# How to derive the formula for tan(-1)(z) ~ Complex variables

• laura_a
In summary, to prove that tan^(-1)(z) = i/2 * log[(i+z)/(i-z)], you can use the fact that exp(i*z)=cos(z)+i*sin(z) for complex z and let q=exp(i*z). By writing out the formula for tan(z) in terms of q and rearranging, we can solve for q^2 and then use the definition of q to get the desired result.

#### laura_a

I have to prove that

tan^(-1)(z) = i/2 * log[(i+z)/(i-z)]

## Homework Equations

sin^(-1)(z) = -i * log[iz + (1-z^2)^(1/2)]
cos^(-1)(z) = -i * log[z + i(1-z^2)^(1/2)]

## The Attempt at a Solution

I've tried a number of attemps.

I first tried the most obvious and I did sin^(-1)(z) / cos^(-1)(z) an I canceled out the i's but I've never ever been good with logs so not sure what I can work with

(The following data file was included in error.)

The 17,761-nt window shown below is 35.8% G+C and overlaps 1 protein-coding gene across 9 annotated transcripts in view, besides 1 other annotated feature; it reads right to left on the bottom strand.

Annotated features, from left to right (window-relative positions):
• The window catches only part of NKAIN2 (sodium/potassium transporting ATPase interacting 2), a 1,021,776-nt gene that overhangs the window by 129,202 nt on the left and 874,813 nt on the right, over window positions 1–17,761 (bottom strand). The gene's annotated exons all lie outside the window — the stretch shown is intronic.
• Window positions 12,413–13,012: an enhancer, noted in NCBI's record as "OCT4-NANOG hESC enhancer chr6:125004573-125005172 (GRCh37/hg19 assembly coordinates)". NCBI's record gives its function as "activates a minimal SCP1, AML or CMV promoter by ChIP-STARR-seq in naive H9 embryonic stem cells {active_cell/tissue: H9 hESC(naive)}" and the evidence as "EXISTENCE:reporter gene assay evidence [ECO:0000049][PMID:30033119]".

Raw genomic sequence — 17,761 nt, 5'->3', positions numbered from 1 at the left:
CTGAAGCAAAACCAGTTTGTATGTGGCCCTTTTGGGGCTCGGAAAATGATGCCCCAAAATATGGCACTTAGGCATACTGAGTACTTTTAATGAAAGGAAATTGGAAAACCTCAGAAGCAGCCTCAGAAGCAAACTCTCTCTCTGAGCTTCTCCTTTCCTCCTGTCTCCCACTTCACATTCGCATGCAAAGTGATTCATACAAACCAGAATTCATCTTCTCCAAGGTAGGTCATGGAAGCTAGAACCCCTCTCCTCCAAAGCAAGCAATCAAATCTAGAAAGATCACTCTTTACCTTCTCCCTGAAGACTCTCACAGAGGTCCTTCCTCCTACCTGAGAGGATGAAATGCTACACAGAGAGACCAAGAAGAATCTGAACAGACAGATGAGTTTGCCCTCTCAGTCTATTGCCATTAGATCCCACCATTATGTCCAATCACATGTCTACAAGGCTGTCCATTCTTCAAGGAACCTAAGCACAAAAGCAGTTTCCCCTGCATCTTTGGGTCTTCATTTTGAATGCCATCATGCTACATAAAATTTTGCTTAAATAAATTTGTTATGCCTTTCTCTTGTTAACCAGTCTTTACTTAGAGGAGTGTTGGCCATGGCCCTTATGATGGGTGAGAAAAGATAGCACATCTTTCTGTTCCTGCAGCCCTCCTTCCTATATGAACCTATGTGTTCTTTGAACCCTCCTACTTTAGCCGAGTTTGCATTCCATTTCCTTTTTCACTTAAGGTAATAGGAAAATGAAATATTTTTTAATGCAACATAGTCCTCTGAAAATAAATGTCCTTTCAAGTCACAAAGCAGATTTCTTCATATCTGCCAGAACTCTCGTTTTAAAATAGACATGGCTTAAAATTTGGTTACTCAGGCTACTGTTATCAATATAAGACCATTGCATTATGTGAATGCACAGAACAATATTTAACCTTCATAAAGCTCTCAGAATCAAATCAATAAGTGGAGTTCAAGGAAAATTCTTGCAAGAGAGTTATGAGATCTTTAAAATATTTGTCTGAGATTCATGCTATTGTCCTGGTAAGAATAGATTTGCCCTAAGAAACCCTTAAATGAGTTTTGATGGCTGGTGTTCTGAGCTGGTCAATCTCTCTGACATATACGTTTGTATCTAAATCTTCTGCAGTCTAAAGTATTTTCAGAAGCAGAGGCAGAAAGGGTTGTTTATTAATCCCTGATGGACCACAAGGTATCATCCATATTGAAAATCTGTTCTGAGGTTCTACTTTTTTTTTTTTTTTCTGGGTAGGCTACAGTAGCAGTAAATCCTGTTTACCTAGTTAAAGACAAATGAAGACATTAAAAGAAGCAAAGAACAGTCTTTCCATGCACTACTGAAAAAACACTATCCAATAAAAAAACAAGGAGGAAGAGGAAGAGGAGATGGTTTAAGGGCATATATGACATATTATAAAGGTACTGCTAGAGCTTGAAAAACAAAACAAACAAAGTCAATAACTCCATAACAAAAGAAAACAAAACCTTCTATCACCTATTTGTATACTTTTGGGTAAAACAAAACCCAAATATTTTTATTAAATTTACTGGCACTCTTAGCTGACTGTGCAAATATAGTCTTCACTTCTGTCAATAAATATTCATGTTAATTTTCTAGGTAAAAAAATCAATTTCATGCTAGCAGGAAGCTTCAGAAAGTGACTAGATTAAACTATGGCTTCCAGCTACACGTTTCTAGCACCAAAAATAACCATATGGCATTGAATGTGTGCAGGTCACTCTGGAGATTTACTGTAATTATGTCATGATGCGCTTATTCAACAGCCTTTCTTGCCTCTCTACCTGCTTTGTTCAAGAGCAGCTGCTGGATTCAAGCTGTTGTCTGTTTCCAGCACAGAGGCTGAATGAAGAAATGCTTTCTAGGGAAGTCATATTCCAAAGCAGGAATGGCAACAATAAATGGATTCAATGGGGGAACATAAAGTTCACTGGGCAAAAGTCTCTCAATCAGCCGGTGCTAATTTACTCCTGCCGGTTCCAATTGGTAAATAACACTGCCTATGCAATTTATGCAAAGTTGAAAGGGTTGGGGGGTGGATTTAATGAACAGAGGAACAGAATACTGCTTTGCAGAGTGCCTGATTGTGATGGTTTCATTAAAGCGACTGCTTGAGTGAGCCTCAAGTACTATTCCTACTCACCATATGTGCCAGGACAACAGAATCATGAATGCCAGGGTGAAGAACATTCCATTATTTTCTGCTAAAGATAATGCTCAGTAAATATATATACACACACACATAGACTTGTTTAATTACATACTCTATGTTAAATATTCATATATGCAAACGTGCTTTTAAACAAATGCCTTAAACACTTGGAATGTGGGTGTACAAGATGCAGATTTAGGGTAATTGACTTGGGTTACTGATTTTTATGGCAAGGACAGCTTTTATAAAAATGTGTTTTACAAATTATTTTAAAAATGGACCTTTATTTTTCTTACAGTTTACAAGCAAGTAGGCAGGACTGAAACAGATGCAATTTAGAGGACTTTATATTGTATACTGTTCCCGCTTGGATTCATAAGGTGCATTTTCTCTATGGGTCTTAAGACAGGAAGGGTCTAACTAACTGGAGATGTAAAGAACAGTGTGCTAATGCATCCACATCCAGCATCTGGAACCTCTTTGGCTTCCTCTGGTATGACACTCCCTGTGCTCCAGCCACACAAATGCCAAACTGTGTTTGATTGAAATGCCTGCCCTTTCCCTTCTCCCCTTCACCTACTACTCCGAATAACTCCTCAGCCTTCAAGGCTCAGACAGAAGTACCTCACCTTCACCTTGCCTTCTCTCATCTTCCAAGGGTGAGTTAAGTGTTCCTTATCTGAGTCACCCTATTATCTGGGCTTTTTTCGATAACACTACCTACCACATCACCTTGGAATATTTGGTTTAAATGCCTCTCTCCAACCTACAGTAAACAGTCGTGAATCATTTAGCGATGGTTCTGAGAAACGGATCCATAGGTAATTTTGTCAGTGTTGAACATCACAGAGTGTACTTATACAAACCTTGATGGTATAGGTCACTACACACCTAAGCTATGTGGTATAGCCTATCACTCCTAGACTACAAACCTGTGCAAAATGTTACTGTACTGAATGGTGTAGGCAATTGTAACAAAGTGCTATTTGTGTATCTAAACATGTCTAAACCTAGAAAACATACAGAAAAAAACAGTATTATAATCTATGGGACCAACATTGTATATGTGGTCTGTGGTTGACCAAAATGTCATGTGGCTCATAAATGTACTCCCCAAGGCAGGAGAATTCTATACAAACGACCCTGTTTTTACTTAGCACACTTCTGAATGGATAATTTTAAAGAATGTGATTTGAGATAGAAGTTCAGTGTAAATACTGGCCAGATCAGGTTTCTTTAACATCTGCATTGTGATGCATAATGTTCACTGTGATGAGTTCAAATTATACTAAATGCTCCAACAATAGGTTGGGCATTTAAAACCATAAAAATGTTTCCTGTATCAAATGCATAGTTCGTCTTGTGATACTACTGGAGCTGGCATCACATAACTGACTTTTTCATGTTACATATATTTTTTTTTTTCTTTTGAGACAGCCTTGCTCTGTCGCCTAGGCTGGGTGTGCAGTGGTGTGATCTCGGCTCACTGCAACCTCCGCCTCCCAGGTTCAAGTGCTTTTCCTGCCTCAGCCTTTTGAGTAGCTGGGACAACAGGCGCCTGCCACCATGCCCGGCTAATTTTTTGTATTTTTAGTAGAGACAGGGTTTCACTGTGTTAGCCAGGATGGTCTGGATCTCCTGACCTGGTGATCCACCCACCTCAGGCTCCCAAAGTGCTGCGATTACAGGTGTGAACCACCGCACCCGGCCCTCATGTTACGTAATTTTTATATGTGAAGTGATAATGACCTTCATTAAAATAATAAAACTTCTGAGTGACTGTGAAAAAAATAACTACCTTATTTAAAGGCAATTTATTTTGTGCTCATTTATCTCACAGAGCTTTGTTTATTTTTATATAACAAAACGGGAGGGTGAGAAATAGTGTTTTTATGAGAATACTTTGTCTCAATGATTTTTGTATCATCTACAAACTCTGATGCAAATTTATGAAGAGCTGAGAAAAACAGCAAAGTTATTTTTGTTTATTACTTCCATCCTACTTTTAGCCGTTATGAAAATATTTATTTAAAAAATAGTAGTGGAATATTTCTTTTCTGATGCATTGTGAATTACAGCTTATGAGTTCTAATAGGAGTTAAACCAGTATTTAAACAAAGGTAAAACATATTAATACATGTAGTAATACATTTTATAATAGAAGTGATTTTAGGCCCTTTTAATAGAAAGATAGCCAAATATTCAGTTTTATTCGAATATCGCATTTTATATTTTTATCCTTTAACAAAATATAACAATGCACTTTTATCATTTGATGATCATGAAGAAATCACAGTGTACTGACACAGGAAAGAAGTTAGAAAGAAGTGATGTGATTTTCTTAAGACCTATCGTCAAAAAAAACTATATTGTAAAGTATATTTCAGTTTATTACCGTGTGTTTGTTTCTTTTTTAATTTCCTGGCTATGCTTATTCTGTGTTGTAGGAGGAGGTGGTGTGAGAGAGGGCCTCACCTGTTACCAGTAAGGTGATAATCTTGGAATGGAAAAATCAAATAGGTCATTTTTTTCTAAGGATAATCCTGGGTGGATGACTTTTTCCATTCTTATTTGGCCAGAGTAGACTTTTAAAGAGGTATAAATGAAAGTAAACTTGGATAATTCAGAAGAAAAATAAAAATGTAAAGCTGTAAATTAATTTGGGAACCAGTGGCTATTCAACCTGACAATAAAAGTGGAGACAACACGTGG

I also tried using sinx = [e^(iz)-e^(-ix)] / 2i divided by cosx = [e^(ix) + e^(-ix)]/2

I canceled out a few things and ended up with xie^(iy) - 2e^(iy) + xie^(-y)

and I can't even do anything with that because there are no square powers so I can't factorise... so I know that's wrong too.. I've looked up how to derive the sin^(-1) and it was done in a similar fashion using sinx = [e^(iz)-e^(-ix)] / 2i and then letting k = e^(ix) and you end up with a quadratic and can use the Quadratic formula to get the answer... but I cant' see how that will work for tan^(-1) any info would be appreciated

The trick to doing these is to remember that exp(i*z)=cos(z)+i*sin(z) even if z is complex. So you can write tan(z)=(-i)*(exp(i*z)-exp(-i*z))/(exp(i*z)+exp(-i*z)). Now when you realize exp(-i*z)=1/exp(i*z), inverting it is just solving a quadratic equation.

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Ok, take q=exp(i*z).

tan(z)=(-i)*(q-1/q)/(q+1/q)

i*tan(z)*(q^2+1)=q^2-1

q^2=(1-i*tan(z))/(1+i*tan(z))

Now q^2=exp(2*i*z). Can you take it from there?